Students At Private, Prestigious Universities Exhibit Fewer Mental Health Problems, Study Finds
ATLANTA — Attending a more expensive and prestigious university might bode well for your mental health, a new study finds.
Researchers at Georgia Tech analyzed five years of Reddit data from students at some of the nation’s top universities, specifically seeking comments that seemed to mention a given student struggling with depression, financial and academic stress, or suicidal ideations.
Specific schools were indexed by the researchers on the basis of the frequency and robustness of threads and discussions centered on mental health issues, and given a score.
Overall, going to a school that was prestigious, private, predominantly male, or had high tuition was associated with scoring well on the index.
The study, which examined 109 of the top 150 universities as ranked by U.S. News and World Report, did not identify the results of particular schools by name.
Nevertheless, it is clear that the study’s specific parameters were only enabled by the rapid rise of social media.
“Online conversations about mental health issues are definitely increasing,” notes lead researcher, Munmun De Choudhury, an assistant professor in GT’s School of Interactive Computing, in a university press release. “We saw it rise 16 percent from 2011 to 2015, even after we took into account that Reddit has become more popular in recent years.”
The researchers believe they have decent explanations for many of their findings.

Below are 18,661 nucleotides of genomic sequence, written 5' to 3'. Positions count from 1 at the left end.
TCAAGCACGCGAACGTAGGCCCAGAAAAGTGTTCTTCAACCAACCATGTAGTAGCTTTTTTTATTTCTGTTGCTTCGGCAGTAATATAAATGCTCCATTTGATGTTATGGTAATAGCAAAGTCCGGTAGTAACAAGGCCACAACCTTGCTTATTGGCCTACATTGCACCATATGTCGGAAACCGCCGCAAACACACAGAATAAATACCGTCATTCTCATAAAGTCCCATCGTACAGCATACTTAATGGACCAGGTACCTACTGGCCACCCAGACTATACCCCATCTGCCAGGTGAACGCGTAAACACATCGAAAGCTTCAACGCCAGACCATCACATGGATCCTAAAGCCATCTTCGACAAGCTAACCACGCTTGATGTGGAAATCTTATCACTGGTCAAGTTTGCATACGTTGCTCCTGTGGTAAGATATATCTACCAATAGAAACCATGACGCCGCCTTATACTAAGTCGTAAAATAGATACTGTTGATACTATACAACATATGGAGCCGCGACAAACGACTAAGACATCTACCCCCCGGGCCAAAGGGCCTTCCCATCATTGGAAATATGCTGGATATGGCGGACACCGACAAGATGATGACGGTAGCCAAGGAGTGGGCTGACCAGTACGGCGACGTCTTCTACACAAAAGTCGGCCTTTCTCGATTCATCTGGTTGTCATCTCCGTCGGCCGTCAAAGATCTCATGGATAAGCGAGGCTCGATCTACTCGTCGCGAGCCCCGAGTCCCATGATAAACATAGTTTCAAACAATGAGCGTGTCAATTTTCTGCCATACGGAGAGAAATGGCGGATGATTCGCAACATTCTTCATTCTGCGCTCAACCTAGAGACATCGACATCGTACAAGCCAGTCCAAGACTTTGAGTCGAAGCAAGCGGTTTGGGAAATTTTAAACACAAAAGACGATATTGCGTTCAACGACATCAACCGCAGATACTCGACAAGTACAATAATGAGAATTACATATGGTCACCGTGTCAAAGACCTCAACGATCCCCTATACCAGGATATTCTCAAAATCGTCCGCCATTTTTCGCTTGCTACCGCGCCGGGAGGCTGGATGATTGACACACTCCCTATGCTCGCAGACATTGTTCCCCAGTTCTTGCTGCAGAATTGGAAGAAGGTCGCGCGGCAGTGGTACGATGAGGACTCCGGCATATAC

Tuition anxiety, for example, is likely demonstrated more so at public schools due to students often coming from a less privileged background. The diverse student bodies at public universities are also likely linked to a higher propensity for one to share their troubles.
Meanwhile, it might seem natural to blame a student body disproportionately comprised of women for poor mental health scores, but it’s not that simple.
“Research has traditionally shown that females are more likely to express their emotions and feelings whether in an offline setting or social media. It’s not that they have poorer mental health — it’s that they’re more likely to talk about their troubles while online,” explains Choudhury.
The study also found that posts related to mental health tended to grow in number near the end of a semester (e.g., in November and May).
De Choudhury has led similar studies in which the expression of other health issues, including depression and eating disorders, made through social media were examined.
“We wanted to see if we could do something more collectively at the campus level before digging deeper to understand the challenges individuals might be facing,” she says. “Perhaps this data can be used to help campus administrators as they create policies in real-time to benefit student bodies dealing with stress and anxieties.”
The study’s findings were presented at the 2017 ACM Conference on Human Factors in Computing Systems in Denver.